I'm not as think as you stoned I am
(Title sung to the tune of “If you’re happy and you know it…” What? It’s 11:00pm. Buzz off.)
While much of the news media and indeed the blawgosphere has been preoccupied with the news that NYC isn’t really a big, bad and dangerous place, curious little attention has been paid to another story out of New York: that under Mayor Bloomberg, drugs arrests have spiked and that blacks are 7 times more likely to be arrested for drug offenses than whites.
Thanks to Matt at Change.org (a blog you should be following if you aren’t already), we learn that a new study (and a related NYT article) has been published analyzing the incidence of drug related arrests in the Big Joint: Continue reading
Silly sex offender registration laws have long been a bone that I’ve been itching to pick. If you asked me to list the ten worst decisions by SCOTUS in the last decade, Smith v. Doe and Dept’ of Public Safety v. Doe would make the top 5 of that list.
But I’ve always had the nagging feeling that both those decisions didn’t preclude future challenges to sex offender registration laws and their retroactive applications as violations of the Ex Post Facto clause. Now, we may just find out, because Maine’s Supreme Court has held that its sex offender registration law (SORNA) does violate the EPF.
The Maine decision is State v. Letalien, in which the defendant challenged the change in registration requirements from 15 years to lifetime and from change in address notifications to proactive 90 day reporting requirements. Interestingly, the ME court finds that the Federal and Maine Constitutions provide the same EPF protections and so the EPF violation is of the Federal Constitution.
Just like SCOTUS in Smith, the Letalien court concludes that SORNA is civil in nature and then engages in a discussion of the seven Mendoza-Martinez factors to determine if a statute that is intended to be civil will be found to be an ex post facto law. It will be so only if the “party challenging the statute provides ‘the clearest proof’ that ‘the statutory scheme [is] so punitive either in purpose or effect as to negate [the State’s] intention’ to deem it ‘civil.’” Kansas v. Hendricks. The factors are: Continue reading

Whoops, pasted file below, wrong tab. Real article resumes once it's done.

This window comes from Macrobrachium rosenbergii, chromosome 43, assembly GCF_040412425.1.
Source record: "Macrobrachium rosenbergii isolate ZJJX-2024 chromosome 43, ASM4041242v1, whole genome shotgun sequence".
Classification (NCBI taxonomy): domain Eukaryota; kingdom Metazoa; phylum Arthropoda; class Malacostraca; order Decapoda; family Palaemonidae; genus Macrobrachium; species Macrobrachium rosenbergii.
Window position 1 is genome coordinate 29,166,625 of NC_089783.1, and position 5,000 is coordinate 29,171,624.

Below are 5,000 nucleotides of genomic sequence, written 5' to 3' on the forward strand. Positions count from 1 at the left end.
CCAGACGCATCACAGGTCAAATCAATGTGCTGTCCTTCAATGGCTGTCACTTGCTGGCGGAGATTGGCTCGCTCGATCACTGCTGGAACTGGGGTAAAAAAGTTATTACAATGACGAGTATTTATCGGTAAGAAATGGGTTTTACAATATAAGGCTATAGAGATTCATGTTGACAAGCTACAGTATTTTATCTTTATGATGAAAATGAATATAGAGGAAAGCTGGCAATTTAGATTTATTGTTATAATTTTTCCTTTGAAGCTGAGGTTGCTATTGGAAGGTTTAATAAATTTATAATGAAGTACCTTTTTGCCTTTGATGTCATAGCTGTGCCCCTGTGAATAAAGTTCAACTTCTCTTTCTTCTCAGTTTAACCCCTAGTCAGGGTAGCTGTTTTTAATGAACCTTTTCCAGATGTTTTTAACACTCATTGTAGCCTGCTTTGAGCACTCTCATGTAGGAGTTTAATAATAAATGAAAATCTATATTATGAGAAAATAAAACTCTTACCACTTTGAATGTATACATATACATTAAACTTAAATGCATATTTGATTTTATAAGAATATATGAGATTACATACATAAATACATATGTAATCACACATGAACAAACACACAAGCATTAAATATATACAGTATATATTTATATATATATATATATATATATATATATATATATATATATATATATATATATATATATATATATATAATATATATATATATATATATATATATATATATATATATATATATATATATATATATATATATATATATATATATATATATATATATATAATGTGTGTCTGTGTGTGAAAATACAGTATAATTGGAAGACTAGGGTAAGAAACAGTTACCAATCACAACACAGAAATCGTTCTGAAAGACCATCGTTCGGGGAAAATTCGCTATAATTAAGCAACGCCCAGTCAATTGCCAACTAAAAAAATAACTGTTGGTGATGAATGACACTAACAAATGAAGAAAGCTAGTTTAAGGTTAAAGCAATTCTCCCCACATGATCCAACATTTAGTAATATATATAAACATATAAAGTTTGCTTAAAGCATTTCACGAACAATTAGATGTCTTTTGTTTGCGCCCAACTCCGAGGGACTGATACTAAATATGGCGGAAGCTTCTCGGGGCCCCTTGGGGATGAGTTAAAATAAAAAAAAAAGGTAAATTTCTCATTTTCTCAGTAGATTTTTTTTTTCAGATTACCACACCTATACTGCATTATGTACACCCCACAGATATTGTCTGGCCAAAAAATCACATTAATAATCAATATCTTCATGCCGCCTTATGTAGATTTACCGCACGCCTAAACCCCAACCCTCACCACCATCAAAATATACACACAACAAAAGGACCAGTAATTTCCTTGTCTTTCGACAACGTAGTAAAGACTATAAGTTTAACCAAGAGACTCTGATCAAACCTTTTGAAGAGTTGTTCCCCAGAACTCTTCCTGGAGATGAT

As I’ve noted before, there are times when I’m staring at a story, thinking about writing a post, when a few days later I come across something else that ties in nicely with the first. I have now concluded this is because of my unusually high midi-chlorian count and the Force is speaking to me.
Nevertheless, a few days ago, I noticed this news article from Mass that reported that the Mass Bar Ass’n is forming a task force (yeah, one of those) to examine the use and efficacy of peremptory challenges:
Chairing the task force is Richard P. Campbell, a bar association vice president and the founder and chairman of Campbell, Campbell, Edwards & Conroy in Boston.
Campbell, [...], said some members of the Trial and Appeals courts and even academics, such as law professors, are questioning the usefulness and relevance of the peremptory challenges.
Right on cue, I stumble across this new academic paper titled “Modeling the Effects of Peremptory Challenges on Jury Selection and Jury Verdicts”, which argues essentially that peremptory challenges are useless and states should eliminate them. From the summary: Continue reading